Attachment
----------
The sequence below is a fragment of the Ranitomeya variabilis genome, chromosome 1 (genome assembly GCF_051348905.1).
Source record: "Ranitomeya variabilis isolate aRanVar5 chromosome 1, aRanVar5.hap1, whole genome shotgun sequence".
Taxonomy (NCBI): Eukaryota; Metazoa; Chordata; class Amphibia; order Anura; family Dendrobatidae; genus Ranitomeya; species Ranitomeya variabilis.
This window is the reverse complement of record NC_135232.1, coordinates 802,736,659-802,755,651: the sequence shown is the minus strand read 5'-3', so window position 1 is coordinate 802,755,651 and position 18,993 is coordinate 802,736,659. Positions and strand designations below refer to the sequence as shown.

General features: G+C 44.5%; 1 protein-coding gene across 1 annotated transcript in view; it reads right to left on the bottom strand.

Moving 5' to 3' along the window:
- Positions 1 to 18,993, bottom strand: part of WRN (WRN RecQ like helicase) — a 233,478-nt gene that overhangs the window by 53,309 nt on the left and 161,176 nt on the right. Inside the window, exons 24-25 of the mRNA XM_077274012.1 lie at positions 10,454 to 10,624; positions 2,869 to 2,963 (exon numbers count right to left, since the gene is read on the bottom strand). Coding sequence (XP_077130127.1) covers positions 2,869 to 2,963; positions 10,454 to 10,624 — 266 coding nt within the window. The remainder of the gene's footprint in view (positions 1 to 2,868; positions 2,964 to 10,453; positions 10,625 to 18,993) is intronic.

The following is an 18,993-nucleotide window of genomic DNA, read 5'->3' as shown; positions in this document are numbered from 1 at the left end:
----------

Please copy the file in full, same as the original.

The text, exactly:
The sequence below is a fragment of the Ranitomeya variabilis genome, chromosome 1 (genome assembly GCF_051348905.1).
Source record: "Ranitomeya variabilis isolate aRanVar5 chromosome 1, aRanVar5.hap1, whole genome shotgun sequence".
Taxonomy (NCBI): Eukaryota; Metazoa; Chordata; class Amphibia; order Anura; family Dendrobatidae; genus Ranitomeya; species Ranitomeya variabilis.
This window is the reverse complement of record NC_135232.1, coordinates 802,736,659-802,755,651: the sequence shown is the minus strand read 5'-3', so window position 1 is coordinate 802,755,651 and position 18,993 is coordinate 802,736,659. Positions and strand designations below refer to the sequence as shown.

General features: G+C 44.5%; 1 protein-coding gene across 1 annotated transcript in view; it reads right to left on the bottom strand.

Moving 5' to 3' along the window:
- Positions 1 to 18,993, bottom strand: part of WRN (WRN RecQ like helicase) — a 233,478-nt gene that overhangs the window by 53,309 nt on the left and 161,176 nt on the right. Inside the window, exons 24-25 of the mRNA XM_077274012.1 lie at positions 10,454 to 10,624; positions 2,869 to 2,963 (exon numbers count right to left, since the gene is read on the bottom strand). Coding sequence (XP_077130127.1) covers positions 2,869 to 2,963; positions 10,454 to 10,624 — 266 coding nt within the window. The remainder of the gene's footprint in view (positions 1 to 2,868; positions 2,964 to 10,453; positions 10,625 to 18,993) is intronic.

The following is an 18,993-nucleotide window of genomic DNA, read 5'->3' as shown; positions in this document are numbered from 1 at the left end: